The Collegium played from scores gathered from various sources and often copied by hand; music published in Europe was also purchased to perform. These works were collected and stored separately from music intended for worship. The inaugural concert of the new Collegium will include works selected from the Lititz Collegium Musicum Collection, stored at the Moravian Archives in Bethlehem, Pennsylvania. The collection consists of larger instrumental and vocal works, as well as chamber music for strings and winds that represent the “cutting edge” of European musical culture of the period. Genres and styles found in the collection vary greatly, which will be reflected in the inaugural concert program. Larger works include compositions that typify the genesis of what became the repertoire for the modern symphony orchestra, such as by J. C. Bach’s Sinfonia in D, Carl Stamitz’s Sinfonia in A Major and Andreas Romberg’s Pater noster. Pieces for wind instruments then in vogue called Parthien or Harmoniemusik, written for five to eight instruments (usually clarinets, bassoons, and horns), will be heard in Parthia, written by Moravian composer John Christian Bechler, and Military Divertimentos by Luigi Boccherini and Louis von Esch. Duets for winds and reeds, composed by W. A. Mozart and Johan Grenser, will lend variety to the program, as will selections from Johannes Herbst’s Hymns to Be Sung at the Pianoforte.
A special “Museum and Archives Moment” will be presented by guest artist Craig Kridel, emeritus faculty of University of South Carolina, expert “serpentist,” and international authority on English horns. The serpent horn, which receives its name from its snake-like shape, is a bass wind instrument, descended from the cornett and a distant ancestor of the tuba. Kridel states: “Serpents have a distinguished history in the northern province of the Moravian church during the early 19th century. Many members of the Lititz Moravian Congregation have seen on display ‘the Lititz serpent’ and others know the name of the silversmith-watchmaker (Francis Lennert) who played the instrument during the 1830s and 1840s; however, on September 9th, guests will be able, for the first time in over 150 years, to actually hear a serpent in its natural habitat—as a bass member of a wind ensemble.” Kridel’s demonstration will focus on a comparison between his modern serpent horn and the congregation’s early 19th-century instrument, which will be brought over from the congregation’s museum. Archives member Tom Wentzel proclaims, “I’ve been involved with the Lititz Archives for almost thirty years, and this event ranks among the most anticipated and exciting!”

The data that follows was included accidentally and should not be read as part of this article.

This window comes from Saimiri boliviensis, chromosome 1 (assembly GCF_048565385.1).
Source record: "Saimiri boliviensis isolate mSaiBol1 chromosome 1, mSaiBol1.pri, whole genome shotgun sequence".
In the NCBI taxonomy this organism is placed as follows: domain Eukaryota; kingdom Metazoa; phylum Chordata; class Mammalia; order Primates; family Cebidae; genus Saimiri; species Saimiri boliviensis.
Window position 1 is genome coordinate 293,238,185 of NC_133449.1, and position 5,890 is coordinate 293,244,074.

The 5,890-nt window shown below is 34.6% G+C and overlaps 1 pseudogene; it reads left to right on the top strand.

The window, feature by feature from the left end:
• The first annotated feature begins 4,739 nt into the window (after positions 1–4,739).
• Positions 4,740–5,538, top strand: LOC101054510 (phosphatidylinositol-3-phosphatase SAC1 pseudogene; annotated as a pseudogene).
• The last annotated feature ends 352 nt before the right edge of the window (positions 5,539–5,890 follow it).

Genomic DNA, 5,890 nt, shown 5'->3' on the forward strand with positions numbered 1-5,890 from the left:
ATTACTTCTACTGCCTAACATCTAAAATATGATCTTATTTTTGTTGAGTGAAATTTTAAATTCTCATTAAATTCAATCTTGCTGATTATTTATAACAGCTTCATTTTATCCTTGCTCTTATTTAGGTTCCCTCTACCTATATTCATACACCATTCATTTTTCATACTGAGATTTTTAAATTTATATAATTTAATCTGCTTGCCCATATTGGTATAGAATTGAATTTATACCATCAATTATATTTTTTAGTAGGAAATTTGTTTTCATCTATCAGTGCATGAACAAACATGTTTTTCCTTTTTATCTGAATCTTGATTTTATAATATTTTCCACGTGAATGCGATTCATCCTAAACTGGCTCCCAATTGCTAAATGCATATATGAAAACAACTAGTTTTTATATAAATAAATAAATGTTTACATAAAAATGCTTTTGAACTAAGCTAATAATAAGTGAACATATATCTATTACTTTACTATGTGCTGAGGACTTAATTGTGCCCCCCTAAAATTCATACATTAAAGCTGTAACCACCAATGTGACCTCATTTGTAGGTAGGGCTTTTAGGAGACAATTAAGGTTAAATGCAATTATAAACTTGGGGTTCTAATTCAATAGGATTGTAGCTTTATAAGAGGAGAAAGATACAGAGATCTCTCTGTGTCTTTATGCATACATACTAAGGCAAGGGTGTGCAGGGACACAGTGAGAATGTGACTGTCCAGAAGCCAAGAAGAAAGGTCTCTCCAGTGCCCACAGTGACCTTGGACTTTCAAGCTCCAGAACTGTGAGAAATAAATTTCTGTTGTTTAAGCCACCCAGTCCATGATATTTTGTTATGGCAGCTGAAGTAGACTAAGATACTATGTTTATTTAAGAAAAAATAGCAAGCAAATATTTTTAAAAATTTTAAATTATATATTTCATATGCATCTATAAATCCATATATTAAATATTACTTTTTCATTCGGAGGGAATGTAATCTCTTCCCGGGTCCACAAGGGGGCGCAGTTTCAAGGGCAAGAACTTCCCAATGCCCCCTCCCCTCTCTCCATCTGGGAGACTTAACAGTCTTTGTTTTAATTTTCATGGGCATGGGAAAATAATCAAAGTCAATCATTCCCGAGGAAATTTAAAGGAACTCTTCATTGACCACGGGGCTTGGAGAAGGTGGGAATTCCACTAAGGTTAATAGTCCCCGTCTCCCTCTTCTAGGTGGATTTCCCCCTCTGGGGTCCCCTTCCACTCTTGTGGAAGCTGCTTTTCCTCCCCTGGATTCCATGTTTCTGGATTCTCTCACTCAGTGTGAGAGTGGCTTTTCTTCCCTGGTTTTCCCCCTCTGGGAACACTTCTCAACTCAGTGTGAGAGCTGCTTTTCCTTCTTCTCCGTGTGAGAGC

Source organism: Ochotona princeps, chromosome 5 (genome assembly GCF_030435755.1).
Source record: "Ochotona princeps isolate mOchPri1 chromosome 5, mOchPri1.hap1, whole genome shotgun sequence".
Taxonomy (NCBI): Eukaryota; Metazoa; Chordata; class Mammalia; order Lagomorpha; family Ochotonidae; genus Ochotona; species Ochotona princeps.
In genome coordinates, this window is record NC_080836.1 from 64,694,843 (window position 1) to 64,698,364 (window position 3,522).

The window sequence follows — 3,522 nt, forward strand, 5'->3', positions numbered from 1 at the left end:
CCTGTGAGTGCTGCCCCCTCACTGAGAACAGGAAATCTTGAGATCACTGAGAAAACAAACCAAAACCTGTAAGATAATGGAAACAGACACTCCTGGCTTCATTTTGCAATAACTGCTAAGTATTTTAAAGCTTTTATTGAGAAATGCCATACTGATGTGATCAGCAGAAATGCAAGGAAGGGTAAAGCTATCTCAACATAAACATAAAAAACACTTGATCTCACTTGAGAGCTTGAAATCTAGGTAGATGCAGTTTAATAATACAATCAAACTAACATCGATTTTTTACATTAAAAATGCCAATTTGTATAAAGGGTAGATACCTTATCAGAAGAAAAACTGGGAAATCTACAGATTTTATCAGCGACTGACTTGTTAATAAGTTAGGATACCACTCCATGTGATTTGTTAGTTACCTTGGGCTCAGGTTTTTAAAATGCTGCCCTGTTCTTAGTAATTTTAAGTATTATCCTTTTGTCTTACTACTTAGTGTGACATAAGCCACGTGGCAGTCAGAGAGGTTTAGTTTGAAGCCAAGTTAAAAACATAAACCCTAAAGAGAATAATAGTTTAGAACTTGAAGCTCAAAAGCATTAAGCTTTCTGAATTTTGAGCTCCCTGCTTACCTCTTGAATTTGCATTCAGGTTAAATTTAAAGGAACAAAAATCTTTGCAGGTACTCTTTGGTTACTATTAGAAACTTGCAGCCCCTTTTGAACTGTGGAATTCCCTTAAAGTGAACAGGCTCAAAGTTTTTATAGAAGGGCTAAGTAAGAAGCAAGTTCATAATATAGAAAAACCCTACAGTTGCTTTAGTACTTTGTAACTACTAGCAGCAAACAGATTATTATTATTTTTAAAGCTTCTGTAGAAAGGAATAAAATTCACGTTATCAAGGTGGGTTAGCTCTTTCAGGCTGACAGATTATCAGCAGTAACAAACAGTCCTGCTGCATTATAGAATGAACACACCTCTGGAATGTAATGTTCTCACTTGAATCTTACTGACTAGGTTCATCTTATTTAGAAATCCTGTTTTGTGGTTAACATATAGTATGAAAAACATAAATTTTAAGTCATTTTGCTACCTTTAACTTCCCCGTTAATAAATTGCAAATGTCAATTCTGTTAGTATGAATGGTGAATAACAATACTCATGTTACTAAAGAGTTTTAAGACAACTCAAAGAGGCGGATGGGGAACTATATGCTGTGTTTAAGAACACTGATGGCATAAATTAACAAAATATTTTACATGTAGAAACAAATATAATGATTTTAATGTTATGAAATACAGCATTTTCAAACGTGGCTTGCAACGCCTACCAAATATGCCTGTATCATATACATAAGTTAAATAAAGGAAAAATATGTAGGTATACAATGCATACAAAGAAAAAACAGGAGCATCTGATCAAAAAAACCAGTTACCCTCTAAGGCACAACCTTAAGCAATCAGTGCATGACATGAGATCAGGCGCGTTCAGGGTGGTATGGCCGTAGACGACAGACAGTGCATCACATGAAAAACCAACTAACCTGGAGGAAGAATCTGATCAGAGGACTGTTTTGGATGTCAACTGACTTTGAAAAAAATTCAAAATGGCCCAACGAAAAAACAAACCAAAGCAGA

Selections will also be performed on the historic 1787 David Tannenberg organ, with ample opportunities for the audience to sing early Moravian hymns.
Tickets are $12/$6 for students (cash, please) and will be sold at the door beginning at 6 PM on the day of the concert. The Lititz Moravian Mission Gift Shop will be open before and after the concert, and the Archives and Museum will welcome visitors after the concert. Facebook Lititz Moravian Museum. For more information, contact the office of the Lititz Moravian Congregation by phone, 717-626-8515, or email: email@example.com.
Wonderful inaugural of the Lititz Moravian Collegium Musicum. Beautiful music by superb musicians. So interesting to learn about the the serpent horn and to hear it played in a traditional way. Also lovely to hear the 18th century Tannenberg organ. This has stimulated me to learn more about Moravian music. Thank you for a fabulous and meaningful concert. Am so looking forward to the spring concert.